Nowhere did a regime resist this change more fiercely, or more doggedly, than in the Syrian capital Damascus. Over the course of a bloody year that began in March 2011, the world witnessed the youth of Syria take to the streets week after week pleading for a better, more just, more accountable government. [368]
Finally, Uhuru Kenyatta has won the presidency in Kenya, what has Kofi Annan to say? Will he go back and lambast him or will he blame African leadership, so myopically defined that it is good when it suits their interests.

In this book Annan showed his affinity for diplomacy which made him a great diplomat; he glossed over obvious problems, obvious reasons, obvious causes and pretended not to know the deeper causes, which is unbelievable coming from a man of his stature. He wrote like a western journalist assigned to cover issues outside America and Europe. He sees things in isolation and spoke of issues in discrete terms without regards to globalisation and imperialism. It is as if a country's decisions is independent of other countries' and that one can do as it wishes without any interference or grumbles from another. Africa's poverty is not linked to the skewed trade policies; America's interest is not related to its treatment of countries; when NATO and America invades Libya it is to protect the 'peaceful demonstrators', etc. Annan glossed over issues and causes; in some parts his assessment and analyses are superficial at best.

This is not a book I would have ordinarily read but it is also good that I did. After all, such books open the reader's mind and eyes to the real happenings in the world. Makes you know that those Africans whose bread is buttered in the West would always speak Western lingua. Recommended.


  1. LMAo @ Makes you know that those Africans whose bread is buttered in the West would always speak Western lingua. Recommended.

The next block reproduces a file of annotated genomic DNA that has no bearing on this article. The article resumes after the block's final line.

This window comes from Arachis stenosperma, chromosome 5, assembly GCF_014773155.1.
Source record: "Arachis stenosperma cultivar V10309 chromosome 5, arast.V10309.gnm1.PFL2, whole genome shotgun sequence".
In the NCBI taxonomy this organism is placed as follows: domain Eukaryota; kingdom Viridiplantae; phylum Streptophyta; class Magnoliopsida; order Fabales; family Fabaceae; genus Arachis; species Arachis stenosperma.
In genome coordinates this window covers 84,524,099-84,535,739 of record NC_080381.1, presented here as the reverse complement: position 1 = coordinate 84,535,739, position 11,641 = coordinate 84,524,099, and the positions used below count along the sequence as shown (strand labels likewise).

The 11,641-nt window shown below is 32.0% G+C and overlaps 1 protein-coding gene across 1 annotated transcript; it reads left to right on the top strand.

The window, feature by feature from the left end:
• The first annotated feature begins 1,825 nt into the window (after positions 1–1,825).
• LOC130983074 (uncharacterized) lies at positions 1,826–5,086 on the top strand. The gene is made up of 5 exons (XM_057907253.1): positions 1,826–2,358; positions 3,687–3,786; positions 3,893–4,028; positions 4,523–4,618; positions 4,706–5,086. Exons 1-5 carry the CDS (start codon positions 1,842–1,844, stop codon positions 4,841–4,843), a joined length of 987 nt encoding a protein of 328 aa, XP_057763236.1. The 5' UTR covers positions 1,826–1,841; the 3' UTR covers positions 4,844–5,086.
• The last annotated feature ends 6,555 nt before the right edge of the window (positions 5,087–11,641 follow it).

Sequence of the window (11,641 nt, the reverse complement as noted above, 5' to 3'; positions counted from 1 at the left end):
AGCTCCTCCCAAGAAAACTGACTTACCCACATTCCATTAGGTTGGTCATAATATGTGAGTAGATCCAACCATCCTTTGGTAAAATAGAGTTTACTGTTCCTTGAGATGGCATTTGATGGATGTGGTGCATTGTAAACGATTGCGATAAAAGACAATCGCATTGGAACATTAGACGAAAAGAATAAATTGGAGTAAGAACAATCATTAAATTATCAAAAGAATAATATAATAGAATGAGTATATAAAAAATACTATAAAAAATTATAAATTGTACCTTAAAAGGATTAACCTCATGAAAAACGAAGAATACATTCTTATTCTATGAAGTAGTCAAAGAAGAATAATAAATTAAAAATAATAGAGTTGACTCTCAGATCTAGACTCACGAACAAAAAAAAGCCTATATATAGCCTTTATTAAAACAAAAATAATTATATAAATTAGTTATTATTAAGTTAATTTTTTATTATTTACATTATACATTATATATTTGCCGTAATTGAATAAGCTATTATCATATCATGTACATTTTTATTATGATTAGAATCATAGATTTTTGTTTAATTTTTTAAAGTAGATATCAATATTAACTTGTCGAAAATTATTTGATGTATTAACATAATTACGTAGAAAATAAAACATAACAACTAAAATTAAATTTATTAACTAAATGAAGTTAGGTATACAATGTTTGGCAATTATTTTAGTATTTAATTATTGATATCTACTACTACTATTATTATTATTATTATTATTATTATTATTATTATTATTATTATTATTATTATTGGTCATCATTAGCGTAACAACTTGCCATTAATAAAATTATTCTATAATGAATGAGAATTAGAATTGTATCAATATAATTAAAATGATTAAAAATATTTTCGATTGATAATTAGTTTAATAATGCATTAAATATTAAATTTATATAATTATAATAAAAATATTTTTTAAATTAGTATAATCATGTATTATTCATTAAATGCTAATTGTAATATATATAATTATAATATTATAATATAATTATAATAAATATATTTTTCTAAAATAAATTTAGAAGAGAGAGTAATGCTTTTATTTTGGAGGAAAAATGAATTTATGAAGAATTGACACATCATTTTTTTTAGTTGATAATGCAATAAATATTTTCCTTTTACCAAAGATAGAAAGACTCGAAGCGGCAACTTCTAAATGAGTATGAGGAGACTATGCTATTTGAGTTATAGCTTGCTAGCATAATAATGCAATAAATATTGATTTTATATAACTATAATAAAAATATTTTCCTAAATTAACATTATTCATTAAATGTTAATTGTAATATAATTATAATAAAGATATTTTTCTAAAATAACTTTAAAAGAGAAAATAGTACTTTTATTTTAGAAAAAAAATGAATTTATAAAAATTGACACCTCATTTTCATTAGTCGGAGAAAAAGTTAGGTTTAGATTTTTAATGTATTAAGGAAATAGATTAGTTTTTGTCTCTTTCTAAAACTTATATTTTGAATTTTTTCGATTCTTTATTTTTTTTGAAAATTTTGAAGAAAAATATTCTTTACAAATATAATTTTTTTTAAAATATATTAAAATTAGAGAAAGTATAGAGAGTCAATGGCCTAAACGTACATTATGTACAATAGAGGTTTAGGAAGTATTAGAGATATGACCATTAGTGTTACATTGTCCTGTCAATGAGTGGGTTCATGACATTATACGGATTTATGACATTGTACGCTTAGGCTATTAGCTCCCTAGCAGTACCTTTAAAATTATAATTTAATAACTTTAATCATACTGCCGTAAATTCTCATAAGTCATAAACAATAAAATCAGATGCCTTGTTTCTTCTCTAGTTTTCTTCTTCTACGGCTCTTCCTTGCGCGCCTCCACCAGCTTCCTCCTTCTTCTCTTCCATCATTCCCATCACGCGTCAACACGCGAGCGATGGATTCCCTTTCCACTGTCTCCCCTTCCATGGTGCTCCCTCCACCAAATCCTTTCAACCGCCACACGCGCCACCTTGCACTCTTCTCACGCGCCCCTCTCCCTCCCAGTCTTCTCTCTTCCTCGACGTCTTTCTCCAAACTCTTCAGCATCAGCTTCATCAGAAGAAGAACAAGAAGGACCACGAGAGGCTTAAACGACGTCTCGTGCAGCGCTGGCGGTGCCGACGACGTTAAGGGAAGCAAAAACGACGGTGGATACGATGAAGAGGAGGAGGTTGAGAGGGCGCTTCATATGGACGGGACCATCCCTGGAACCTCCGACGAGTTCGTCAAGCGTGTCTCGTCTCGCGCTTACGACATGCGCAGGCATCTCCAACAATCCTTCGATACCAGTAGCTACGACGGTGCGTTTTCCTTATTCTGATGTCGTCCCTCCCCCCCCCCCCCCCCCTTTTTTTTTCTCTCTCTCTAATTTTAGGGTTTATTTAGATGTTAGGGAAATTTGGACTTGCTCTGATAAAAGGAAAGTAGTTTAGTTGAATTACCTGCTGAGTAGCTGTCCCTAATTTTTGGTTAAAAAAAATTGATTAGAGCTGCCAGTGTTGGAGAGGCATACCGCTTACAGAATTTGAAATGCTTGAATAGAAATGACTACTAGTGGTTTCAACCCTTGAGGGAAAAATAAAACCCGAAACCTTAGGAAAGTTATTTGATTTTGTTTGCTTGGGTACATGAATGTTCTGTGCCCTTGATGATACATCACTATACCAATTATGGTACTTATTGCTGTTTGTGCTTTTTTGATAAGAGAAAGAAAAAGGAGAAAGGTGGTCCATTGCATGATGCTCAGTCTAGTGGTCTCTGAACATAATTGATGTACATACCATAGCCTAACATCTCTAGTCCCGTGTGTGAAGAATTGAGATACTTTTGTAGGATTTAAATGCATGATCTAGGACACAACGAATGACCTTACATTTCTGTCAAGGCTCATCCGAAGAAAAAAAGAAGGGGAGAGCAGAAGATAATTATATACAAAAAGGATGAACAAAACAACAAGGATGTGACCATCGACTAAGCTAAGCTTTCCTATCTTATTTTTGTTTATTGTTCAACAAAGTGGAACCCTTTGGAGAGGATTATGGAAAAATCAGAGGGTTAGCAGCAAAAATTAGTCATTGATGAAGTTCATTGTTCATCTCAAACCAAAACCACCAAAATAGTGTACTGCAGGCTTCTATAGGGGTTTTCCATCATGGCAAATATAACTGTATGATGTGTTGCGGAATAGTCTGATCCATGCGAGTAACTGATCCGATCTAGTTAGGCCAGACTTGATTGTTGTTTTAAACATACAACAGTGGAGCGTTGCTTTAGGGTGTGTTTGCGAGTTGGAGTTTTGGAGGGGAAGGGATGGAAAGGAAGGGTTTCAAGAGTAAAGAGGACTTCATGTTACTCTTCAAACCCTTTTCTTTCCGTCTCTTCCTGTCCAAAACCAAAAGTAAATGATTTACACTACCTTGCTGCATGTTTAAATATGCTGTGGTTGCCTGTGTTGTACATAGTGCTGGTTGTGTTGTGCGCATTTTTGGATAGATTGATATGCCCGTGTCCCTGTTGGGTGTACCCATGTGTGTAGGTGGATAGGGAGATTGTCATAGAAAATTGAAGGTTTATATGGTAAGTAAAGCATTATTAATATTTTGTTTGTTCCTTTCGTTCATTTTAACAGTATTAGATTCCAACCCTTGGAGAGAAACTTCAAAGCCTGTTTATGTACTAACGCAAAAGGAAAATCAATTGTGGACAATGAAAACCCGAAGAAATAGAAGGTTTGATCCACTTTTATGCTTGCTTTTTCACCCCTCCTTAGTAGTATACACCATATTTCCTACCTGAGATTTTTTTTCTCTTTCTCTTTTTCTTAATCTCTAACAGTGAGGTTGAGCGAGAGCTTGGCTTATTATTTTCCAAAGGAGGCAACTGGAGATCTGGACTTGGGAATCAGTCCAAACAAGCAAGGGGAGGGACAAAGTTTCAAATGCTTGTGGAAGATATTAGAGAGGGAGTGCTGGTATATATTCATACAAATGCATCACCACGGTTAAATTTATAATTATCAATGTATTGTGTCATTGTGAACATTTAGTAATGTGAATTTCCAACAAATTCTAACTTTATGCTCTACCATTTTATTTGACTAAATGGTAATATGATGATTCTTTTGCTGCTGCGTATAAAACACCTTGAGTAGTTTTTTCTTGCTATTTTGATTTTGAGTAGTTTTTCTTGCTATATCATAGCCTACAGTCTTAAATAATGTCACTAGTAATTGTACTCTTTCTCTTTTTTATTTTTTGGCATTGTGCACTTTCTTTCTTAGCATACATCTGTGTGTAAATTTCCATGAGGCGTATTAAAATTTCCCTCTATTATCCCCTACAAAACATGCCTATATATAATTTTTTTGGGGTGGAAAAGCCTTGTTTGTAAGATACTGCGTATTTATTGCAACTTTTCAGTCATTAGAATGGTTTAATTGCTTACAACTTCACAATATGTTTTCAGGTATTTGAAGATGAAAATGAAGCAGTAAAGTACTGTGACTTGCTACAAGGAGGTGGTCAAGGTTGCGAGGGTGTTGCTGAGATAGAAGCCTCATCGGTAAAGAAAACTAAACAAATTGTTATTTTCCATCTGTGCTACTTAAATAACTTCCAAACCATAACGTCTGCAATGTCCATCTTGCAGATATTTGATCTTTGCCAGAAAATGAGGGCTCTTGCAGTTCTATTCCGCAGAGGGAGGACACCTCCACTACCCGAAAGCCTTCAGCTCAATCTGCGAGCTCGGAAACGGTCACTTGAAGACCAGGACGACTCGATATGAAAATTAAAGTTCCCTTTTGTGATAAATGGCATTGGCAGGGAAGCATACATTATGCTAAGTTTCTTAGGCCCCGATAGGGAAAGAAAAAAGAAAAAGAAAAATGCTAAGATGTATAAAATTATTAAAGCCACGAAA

What do you expect him to do? There is an old adage that says something like .."one does not break the hand that brings food to his mouth" LOL.. Again, I am happy there are still people who will not swallow just any food, even though it was brought to their mouth.

    Nice review. I am not looking forwrd to reading the novel anyway.


  2. Nana, this is a powerful and courageous review. Well done. Some of the revelations were shocking to me I dare say. But you said it all, Kofi Annan is a diplomat and his book is a manifestation of his trade at its best. You think he does not know the real facts? He does but to concede and write about the truth will indict him now. What did he do during his tenure to halt some of these aggressive acts of the US? After all they put him in the position twice.

    Incidentally I have never been enamoured of the guy. I have no reasons but a probably gut feeling.

    1. Neither was I. I have a theory that says that 'he (the African) who the West praises the most must be watched with another eye'. So I was somewhat skeptical. But these are just my opinions, others will disagree entirely. Whatever the case may be, we are all entitle to our opinions.

  3. Reading through this review is a great irony to what really affects Africa. In real sense, most of the first presidents from different countries had good ideas and aspirations for their countries. However, the US and the west did not borrow, instead they had to brain was the same ideas through crook means. Today, those criticing Africa are yet to understand the new wave -Africa Rising- this is why, they are afraid of how powerful we are becoming in defining our own paths, our destiny.